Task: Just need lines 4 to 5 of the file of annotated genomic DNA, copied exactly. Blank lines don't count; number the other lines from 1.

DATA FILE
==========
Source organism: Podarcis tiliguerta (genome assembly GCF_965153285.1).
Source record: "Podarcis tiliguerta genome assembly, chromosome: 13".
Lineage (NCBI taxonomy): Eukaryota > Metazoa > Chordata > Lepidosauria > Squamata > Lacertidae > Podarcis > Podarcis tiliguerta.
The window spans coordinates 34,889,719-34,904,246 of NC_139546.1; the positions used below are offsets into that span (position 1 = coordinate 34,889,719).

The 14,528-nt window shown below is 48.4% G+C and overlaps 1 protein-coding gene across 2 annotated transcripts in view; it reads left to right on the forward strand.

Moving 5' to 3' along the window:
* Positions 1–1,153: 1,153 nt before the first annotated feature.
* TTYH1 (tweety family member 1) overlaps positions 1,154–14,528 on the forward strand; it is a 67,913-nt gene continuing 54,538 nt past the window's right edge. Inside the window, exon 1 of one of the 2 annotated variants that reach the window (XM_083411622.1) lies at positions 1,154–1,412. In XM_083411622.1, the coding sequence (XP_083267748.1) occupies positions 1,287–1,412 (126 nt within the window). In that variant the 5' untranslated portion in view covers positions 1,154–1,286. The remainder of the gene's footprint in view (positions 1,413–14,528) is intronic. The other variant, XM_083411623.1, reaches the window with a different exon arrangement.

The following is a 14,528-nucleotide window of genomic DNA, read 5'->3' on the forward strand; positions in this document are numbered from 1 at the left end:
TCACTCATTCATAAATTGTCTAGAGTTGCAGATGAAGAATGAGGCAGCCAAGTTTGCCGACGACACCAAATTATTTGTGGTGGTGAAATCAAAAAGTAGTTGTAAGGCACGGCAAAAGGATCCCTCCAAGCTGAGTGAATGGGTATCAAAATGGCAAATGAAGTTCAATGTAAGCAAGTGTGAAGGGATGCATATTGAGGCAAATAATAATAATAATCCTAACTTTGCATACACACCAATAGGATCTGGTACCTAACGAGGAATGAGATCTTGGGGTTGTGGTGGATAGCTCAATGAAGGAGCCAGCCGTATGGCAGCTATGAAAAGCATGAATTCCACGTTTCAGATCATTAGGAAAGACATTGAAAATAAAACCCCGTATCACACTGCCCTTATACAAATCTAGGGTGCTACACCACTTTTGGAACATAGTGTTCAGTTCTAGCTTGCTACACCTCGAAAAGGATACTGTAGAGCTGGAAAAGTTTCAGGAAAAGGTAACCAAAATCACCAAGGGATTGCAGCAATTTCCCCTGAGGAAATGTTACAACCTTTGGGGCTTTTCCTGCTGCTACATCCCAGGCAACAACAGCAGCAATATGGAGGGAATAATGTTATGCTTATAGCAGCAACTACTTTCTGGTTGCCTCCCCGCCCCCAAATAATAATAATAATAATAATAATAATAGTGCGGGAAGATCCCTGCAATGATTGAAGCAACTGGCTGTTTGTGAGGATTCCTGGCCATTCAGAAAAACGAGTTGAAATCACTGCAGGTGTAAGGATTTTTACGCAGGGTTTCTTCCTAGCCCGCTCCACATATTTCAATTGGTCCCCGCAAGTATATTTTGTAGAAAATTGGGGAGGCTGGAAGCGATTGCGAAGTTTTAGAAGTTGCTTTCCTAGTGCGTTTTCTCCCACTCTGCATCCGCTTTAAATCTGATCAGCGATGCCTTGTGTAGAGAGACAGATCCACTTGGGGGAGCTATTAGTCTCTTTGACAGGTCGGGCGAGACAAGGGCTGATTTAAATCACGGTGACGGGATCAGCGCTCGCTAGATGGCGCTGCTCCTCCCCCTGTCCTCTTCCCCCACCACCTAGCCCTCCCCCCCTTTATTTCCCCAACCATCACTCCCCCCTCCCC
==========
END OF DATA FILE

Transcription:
The window spans coordinates 34,889,719-34,904,246 of NC_139546.1; the positions used below are offsets into that span (position 1 = coordinate 34,889,719).

The 14,528-nt window shown below is 48.4% G+C and overlaps 1 protein-coding gene across 2 annotated transcripts in view; it reads left to right on the forward strand.